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Open land can solve housing shortage, says minister

Allegra Stratton
Political editor, BBC Newsnight
@BBCAllegraon Twitter

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Increasing the amount of developed land by a third would address the housing shortage, according to Planning Minister Nick Boles.

He told BBC Newsnight building on another 2-3% of the land in England - bringing the total to about 12% - would "solve the housing problem."

Mr Boles said open land would be built on in exchange for commitments to defend greenbelt spaces.

He called for "beautiful" housing that was sensitive to its local area.

In his first interview about his portfolio since he entered government, Mr Boles has reopened the debate over how much more housing Britain needs and where.

Describing current housebuilding as "ugly rubbish", he argued that improved design might persuade local communities currently opposed to more development to support further building.

"The built environment can be more beautiful than nature and we shouldn't obsess about the fact that the only landscapes that are beautiful are open - sometimes buildings are better," he said.

To this end, the minister says that new housing will not be on the greenbelt, but he does say that open land will be targeted.

media captionPlanning Minister Nick Boles: "People have got to accept that we've got to build more on some open land"

"We're going to protect the greenbelt but if people want to have housing for their kids they have to accept we need to build more on some open land.

"In the UK and England at the moment we've got about 9% of land developed. All we need to do is build on another 2-3% of land and we'll have solved a housing problem."

Mr Boles also told Newsnight that having a house with a garden was a "basic moral right, like healthcare and education".

"There's a right to a home with a little bit of ground around it to bring your family up in," he said.

Controversial proposals

After a battle over planning reform, in the spring the government and a range of opponents appeared to reach a truce. Now Mr Boles has set out what the government's proposals will entail.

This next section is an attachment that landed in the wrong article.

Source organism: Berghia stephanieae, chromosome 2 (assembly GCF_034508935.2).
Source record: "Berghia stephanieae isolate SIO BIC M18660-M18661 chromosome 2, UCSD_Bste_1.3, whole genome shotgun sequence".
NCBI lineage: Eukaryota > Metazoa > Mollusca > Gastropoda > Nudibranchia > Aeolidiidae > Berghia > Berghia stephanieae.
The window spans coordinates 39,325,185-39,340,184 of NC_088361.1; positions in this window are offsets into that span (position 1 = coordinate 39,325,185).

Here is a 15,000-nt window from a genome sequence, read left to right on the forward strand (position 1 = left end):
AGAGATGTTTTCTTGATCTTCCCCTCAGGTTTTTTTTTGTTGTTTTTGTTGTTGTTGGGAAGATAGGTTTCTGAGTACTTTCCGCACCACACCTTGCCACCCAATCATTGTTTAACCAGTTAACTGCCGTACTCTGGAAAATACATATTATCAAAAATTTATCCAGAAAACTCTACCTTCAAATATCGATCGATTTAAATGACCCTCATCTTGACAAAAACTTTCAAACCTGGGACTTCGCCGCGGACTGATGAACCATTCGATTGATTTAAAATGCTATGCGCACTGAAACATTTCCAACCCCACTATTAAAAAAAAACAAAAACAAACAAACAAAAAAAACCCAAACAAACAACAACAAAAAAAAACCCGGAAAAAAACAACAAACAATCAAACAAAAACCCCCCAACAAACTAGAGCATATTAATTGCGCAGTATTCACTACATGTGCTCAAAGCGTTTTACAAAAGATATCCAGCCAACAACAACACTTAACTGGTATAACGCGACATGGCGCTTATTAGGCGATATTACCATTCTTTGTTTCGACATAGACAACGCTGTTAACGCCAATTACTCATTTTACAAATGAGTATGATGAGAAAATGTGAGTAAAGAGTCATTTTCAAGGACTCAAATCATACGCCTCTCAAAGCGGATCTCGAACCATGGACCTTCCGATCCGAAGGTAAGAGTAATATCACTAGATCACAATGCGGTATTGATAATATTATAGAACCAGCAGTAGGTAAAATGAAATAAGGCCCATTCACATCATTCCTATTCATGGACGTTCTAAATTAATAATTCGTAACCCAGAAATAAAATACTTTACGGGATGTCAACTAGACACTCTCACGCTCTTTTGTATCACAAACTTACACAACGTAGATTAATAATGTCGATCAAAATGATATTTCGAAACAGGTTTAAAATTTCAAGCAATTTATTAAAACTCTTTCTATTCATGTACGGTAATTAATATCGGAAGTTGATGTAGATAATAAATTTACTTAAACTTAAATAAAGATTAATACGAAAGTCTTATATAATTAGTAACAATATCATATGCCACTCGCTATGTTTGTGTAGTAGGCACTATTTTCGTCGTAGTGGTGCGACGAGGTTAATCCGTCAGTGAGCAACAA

He was made planning minister by David Cameron in the September reshuffle and is a well-known proponent of liberalising planning regulations in Britain.

Before his appointment, in a speech to Tory colleagues, he had described opponents of the government's planning reforms as "scaremongering Luddites".

But his plans will be controversial with his Conservative colleagues.

In recent weeks, Tory MP Nadhim Zahawi has reacted angrily to the adjudication by Secretary of State for Communities Eric Pickles, who oversees planning, to give the go-ahead to a greenfield development on the edge of Stratford-upon-Avon.


There was also local unhappiness in Winchester when Mr Pickles approved a development at Barton Farm.

"It's my job to make the arguments to these people that if they carry on writing letters, their kids are never going to get a place with a garden to bring up their grandkids," said Mr Boles.

"I accept we haven't been able to persuade them. I think it would be easier if we could persuade them that the new development would be beautiful."

Talking about the historic town of Stamford, situated in his own Lincolnshire constituency, he said: "Local tradespeople... decided they wanted to build nice places to live.

"We've somehow forgotten to do that, which is why people object to us building on open farm and land - they build ugly rubbish. If we remember to build places like Stamford, people won't mind us building in fields."

Watch Newsnight's Allegra Stratton's report on Wednesday, 28 November, 2012 at 22:30 GMT on BBC Two or watch afterwards on BBC iPlayer.

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